ALHAMDULILLAH, All Praise be to Allah, by whose Grace and Blessings we, the leaders of the Organisation of the Islamic Conference (OIC) countries are gathered here today to confer and hopefully to plot a course for the future of Islam and the Muslim ummah worldwide.

On behalf of the Government and the people of many races and religions of Malaysia, may I extend a warm welcome to all and everyone to this 10th Session of the Islamic Summit Conference in Putrajaya, Malaysia’s administrative capital.

It is indeed a great honour for Malaysia to host this Session and to assume the chairmanship of the OIC. I thank the members for their confidence in Malaysia’s chairmanship.

May I also take this opportunity to pay a special tribute to the State of Qatar, in particular His Highness Shaikh Hamad Bin Khalifa AI-Thani, the Emir of the State of Qatar, for his outstanding stewardship of our organisation over the past three years.

As host, Malaysia is gratified at the high level of participation from member countries. This clearly demonstrates our continued and abiding faith in, and commitment to our organisation and our collective wish and determination to strengthen our role for the dignity and benefit of the ummah.

I would also like to welcome the leaders and representatives of the many countries who wish to become observers at this meeting because of their substantial Muslim population. Whether they are Muslims or not, their presence at this meeting will help towards greater understanding of Islam and the Muslims, thus helping to disprove the perception of Islam as a religion of backwardness and terror.

The whole world is looking at us. Certainly 1.3 billion Muslims, one-sixth of the world’s population are placing their hopes in us, in this meeting, even though they may be cynical about our will and capacity to even decide to restore the honour of Islam and the Muslims, much less to free their brothers and sisters from the oppression and humiliation from which they suffer today.

I will not enumerate the instances of our humiliation and oppression, nor will I once again condemn our detractors and oppressors. It would be an exercise in futility because they are not going to change their attitudes just because we condemn them. If we are to recover our dignity and that of Islam, our religion, it is we who must decide, it is we who must act.

To begin with, the governments of all the Muslim countries can close ranks and have a common stand if not on all issues, at least on some major ones, such as on Palestine. We are all Muslims. We are all oppressed. We are all being humiliated. But we who have been raised by Allah above our fellow Muslims to rule our countries have never really tried to act in concert in order to exhibit at our level the brotherhood and unity that Islam enjoins upon us.

But not only are our governments divided, the Muslim ummah is also divided, and divided again and again. Over the last 1,400 years the interpreters of Islam, the learned ones, the ulamas have interpreted and reinterpreted the single Islamic religion brought by Prophet Muhammad S.A.W, so differently that now we have a thousand religions which are often so much at odds with one another that we often fight and kill each other.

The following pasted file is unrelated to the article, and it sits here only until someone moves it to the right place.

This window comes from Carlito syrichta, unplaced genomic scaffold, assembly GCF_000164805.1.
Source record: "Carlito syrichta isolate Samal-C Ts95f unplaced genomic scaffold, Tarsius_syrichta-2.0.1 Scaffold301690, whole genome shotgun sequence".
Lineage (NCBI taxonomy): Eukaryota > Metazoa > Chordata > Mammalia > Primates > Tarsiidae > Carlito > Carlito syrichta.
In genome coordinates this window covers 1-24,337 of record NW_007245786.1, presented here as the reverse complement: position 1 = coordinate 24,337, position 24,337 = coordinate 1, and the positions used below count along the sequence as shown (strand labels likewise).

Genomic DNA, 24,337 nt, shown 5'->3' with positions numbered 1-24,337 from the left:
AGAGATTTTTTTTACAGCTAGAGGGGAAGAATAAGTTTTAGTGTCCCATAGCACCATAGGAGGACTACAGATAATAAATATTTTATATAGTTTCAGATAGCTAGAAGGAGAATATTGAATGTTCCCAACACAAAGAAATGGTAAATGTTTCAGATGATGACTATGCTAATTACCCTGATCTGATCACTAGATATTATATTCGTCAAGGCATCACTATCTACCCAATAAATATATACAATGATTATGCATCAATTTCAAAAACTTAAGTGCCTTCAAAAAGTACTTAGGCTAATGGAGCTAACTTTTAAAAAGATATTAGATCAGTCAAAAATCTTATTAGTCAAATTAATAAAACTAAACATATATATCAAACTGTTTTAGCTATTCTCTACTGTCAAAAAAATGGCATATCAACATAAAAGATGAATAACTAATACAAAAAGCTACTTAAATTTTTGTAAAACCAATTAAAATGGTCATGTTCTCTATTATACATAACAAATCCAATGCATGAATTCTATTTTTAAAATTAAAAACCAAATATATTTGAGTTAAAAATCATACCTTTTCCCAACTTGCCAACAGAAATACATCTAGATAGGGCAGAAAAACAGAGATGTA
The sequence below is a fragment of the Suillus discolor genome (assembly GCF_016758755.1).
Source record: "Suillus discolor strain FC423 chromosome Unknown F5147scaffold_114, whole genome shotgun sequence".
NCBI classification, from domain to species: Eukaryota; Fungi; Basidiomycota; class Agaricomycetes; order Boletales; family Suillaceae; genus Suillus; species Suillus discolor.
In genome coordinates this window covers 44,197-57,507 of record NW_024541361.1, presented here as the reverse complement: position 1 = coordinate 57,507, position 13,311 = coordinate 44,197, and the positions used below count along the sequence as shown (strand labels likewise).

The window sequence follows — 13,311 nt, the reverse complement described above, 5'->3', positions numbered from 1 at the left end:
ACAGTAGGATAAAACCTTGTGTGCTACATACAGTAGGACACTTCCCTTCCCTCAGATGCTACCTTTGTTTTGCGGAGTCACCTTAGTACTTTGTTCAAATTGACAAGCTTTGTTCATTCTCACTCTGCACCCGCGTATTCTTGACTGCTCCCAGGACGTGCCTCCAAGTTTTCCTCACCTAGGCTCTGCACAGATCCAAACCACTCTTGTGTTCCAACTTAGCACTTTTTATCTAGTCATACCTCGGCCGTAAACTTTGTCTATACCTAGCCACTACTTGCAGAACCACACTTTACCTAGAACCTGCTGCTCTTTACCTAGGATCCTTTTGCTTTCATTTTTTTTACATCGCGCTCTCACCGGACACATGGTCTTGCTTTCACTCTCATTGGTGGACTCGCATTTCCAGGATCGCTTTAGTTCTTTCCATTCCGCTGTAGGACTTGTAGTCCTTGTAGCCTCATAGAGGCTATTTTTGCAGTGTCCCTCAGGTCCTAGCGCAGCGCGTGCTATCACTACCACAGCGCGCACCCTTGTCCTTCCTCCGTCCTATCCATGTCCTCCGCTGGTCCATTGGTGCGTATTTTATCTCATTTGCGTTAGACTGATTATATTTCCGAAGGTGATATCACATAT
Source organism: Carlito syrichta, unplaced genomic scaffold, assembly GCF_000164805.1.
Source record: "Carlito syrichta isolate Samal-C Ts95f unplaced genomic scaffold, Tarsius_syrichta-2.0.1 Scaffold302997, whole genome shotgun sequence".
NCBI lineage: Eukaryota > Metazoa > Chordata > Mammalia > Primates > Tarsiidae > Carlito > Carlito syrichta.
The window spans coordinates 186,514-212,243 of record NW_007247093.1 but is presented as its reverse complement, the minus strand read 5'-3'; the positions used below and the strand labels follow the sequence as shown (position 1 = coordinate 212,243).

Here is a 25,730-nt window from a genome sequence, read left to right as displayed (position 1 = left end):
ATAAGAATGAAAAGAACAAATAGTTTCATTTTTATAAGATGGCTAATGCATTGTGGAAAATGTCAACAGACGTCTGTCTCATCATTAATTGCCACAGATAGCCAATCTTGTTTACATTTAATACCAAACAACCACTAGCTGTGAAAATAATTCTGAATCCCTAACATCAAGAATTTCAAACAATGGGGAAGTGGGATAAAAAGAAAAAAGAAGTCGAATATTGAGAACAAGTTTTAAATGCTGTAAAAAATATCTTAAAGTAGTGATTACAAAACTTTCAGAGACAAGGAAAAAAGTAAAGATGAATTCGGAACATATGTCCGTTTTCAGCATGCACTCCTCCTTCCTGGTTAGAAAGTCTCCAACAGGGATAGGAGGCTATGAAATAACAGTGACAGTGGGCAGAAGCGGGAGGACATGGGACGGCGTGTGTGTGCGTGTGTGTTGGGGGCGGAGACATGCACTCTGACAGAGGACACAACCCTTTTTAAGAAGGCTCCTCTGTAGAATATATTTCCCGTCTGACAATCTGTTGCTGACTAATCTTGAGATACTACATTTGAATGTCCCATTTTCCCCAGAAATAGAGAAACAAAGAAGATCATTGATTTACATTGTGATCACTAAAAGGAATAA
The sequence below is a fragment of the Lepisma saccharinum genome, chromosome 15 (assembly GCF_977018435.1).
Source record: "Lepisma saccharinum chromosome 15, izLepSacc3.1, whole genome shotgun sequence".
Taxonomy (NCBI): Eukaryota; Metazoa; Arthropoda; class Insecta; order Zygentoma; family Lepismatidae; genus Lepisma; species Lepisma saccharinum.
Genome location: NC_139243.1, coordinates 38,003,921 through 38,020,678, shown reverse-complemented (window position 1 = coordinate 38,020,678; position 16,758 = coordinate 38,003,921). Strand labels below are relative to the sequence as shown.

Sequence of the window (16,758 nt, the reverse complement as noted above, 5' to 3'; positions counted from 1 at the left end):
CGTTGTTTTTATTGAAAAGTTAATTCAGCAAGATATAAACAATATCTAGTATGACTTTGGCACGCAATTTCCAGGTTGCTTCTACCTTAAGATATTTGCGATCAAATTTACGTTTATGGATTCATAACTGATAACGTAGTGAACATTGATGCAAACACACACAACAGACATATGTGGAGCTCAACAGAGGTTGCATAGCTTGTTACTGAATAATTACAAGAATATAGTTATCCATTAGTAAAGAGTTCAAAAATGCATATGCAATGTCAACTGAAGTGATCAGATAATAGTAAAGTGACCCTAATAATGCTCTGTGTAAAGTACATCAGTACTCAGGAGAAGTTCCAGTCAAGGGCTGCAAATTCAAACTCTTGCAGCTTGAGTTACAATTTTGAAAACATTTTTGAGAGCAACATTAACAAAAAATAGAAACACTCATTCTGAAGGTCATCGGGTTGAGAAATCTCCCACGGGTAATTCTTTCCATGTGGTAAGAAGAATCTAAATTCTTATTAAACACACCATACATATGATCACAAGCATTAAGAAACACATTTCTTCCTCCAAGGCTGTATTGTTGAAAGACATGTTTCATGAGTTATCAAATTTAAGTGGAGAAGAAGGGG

From being a single ummah we have allowed ourselves to be divided into numerous sects, mazhabs and tarikats, each more concerned with claiming to be the true Islam than our oneness as the Islamic ummah. We fail to notice that our detractors and enemies do not care whether we are true Muslims or not. To them we are all Muslims, followers of a religion and a Prophet whom they declare promotes terrorism, and we are all their sworn enemies. They will attack and kill us, invade our lands, bring down our governments whether we are Sunnis or Syiahs, Alawait or Druse or whatever. And we aid and abet them by attacking and weakening each other, and sometimes by doing their bidding, acting as their proxies to attack fellow Muslims. We try to bring down our governments through violence, succeeding to weaken and impoverish our countries.

We ignore entirely and we continue to ignore the Islamic injunction to unite and to be brothers to each other, we the governments of the Islamic countries and the ummah.

But this is not all that we ignore about the teachings of Islam. We are enjoined to Read, Iqraq, i.e. to acquire knowledge. The early Muslims took this to mean translating and studying the works of the Greeks and other scholars before Islam. And these Muslim scholars added to the body of knowledge through their own studies.

The early Muslims produced great mathematicians and scientists, scholars, physicians and astronomers etc. and they excelled in all the fields of knowledge of their times, besides studying and practising their own religion of Islam. As a result the Muslims were able to develop and extract wealth from their lands and through their world trade, able to strengthen their defences, protect their people and give them the Islamic way of life, Addin, as prescribed by Islam. At the time the Europeans of the Middle Ages were still superstitious and backward, the enlightened Muslims had already built a great Muslim civilisation, respected and powerful, more than able to compete with the rest of the world and able to protect the ummah from foreign aggression. The Europeans had to kneel at the feet of Muslim scholars in order to access their own scholastic heritage.